GALLERY in its own way, did for horror anthologies what TWILIGHT ZONE did for science fiction and fantasy. It's not as good as ZONE was in most respects, and I don't think that Rod Serling intended it to be. Free of the pressure of topping himself, which was something damn near impossible to do, GALLERY could be wildly uneven in the way the stories were featured, as it has been mentioned before, in terms of both quantity and quality. One story could take up an entire hour, while a half-hour tale could be accompanied by much shorter vignettes, some of them no more than LOVE, AMERICAN STYLE-quality blackouts, albeit it with endings that feature mayhem rather than marriage, though just as hokey.

A lot of the clothes, the special effects, the skewed photographic angles and lighting are positively outdated by today's standards, but that is a big part of the charm of revisiting a lot of the episodes, many which are all too familiar to the generation that grew up with GALLERY and its peer programs from this particular era.

Even more fascinating, however, is the chance to see movie and TV veterans rubbing elbows and sharing scenes with many "newbies," a lot of whom are established stars today, and the chance to see them cutting their teeth on '70's material is an interesting and sometimes enlightening experience. For example, one episode I viewed featured Kim Hunter, Harry Morgan and a very young Randy Quaid; another starred an up-and-coming actor named Bill Bixby, with Carol Lynley, Ned Glass and Donna Douglas (yes, as in "Ellie Mae Clampett," but without most of her corn-pone accent.)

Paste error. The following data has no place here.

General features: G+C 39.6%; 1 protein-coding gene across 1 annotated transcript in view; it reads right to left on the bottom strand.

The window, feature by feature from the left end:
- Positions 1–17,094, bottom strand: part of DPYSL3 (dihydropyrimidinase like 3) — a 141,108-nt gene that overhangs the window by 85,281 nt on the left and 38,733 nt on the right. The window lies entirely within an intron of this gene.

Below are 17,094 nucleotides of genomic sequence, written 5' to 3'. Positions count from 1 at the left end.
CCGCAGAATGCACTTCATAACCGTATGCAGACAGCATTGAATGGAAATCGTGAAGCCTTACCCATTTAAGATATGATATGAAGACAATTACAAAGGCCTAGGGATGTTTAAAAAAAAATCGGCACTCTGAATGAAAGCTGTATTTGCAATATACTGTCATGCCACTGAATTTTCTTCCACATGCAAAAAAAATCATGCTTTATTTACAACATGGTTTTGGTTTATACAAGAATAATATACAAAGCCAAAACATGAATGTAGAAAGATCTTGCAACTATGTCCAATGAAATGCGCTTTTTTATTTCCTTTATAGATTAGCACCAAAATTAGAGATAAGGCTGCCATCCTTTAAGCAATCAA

Based on classic short stories by everyone from August Derleth and H.P. Lovecraft ("Pickman's Model"), to Charles Beaumont and Ray Bradbury, the adaptations varied in quality, but usually never suffered as much as the original stories. Even so, there were scripts, directing and acting that are still every bit as good as anything produced today, better even, since anthology shows such as this are in woefully short supply (though the revamped THE OUTER LIMITS is in reruns, and I've heard a new version of THE TWILIGHT ZONE is in the works.)

Case in point, is one of the episodes I saw in the marathon, called THE WAITING ROOM. From an original Rod Serling story, directed by one of the resident GALLERY helmers, Jeannot Szwarc, this was a masterfully dark Old West tale with a twist, and a Who's-Who of a cast that would put any character actor buff or fan of Western potboilers into High Noon Heaven: Steve Forrest, Buddy Ebsen, Lex Barker, Albert Salmi, Jim Davis and Gilbert Roland. This tale brought to mind a movie TNT did not so long ago called PURGATORY, but where that film needed ninety minutes, this episode delivered a similar punch in thirty.

Of course, there is the now-legendary work done in both the pilot movie and the series by some young, green, but talented kid with the unlikely last name of Spielberg, but if you should happen to catch this while channel-surfing, look beyond those prejudicial impressions, stop and give it a chance, especially if you haven't seen it in quite a while. There are plenty of misses that were made during GALLERY'S three-season run, but the hits, which can still leave trails of cranberry-sized goosebumps down the back of your spine, are definitely worth it. Don't believe me? Well, you'll know whether or not NIGHT GALLERY can still have an effect on you, if you still shudder when you read my closing sentence...

"...and the FEMALE LAYS EGGS...."